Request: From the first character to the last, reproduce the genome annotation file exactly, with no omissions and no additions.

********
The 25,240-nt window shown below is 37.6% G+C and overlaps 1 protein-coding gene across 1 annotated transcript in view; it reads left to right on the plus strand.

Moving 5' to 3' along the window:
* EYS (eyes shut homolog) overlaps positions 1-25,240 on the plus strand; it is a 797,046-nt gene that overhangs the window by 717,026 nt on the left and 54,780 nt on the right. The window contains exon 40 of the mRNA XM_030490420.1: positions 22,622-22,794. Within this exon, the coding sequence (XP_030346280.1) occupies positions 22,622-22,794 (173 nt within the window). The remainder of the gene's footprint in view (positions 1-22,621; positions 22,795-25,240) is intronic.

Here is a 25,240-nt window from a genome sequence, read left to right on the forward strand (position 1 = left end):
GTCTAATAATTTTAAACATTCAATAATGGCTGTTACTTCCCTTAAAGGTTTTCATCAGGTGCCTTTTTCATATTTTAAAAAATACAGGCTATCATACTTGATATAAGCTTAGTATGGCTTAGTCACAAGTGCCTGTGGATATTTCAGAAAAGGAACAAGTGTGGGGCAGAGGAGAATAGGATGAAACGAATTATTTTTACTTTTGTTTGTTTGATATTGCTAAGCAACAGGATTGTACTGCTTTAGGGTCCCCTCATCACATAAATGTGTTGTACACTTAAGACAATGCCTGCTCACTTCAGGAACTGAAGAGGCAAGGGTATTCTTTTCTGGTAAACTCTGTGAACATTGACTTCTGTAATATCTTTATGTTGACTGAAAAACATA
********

The 25,240-nt window shown below is 37.6% G+C and overlaps 1 protein-coding gene across 1 annotated transcript in view; it reads left to right on the plus strand.

Moving 5' to 3' along the window:
* EYS (eyes shut homolog) overlaps positions 1-25,240 on the plus strand; it is a 797,046-nt gene that overhangs the window by 717,026 nt on the left and 54,780 nt on the right. The window contains exon 40 of the mRNA XM_030490420.1: positions 22,622-22,794. Within this exon, the coding sequence (XP_030346280.1) occupies positions 22,622-22,794 (173 nt within the window). The remainder of the gene's footprint in view (positions 1-22,621; positions 22,795-25,240) is intronic.

Here is a 25,240-nt window from a genome sequence, read left to right on the forward strand (position 1 = left end):
GTCTAATAATTTTAAACATTCAATAATGGCTGTTACTTCCCTTAAAGGTTTTCATCAGGTGCCTTTTTCATATTTTAAAAAATACAGGCTATCATACTTGATATAAGCTTAGTATGGCTTAGTCACAAGTGCCTGTGGATATTTCAGAAAAGGAACAAGTGTGGGGCAGAGGAGAATAGGATGAAACGAATTATTTTTACTTTTGTTTGTTTGATATTGCTAAGCAACAGGATTGTACTGCTTTAGGGTCCCCTCATCACATAAATGTGTTGTACACTTAAGACAATGCCTGCTCACTTCAGGAACTGAAGAGGCAAGGGTATTCTTTTCTGGTAAACTCTGTGAACATTGACTTCTGTAATATCTTTATGTTGACTGAAAAACATA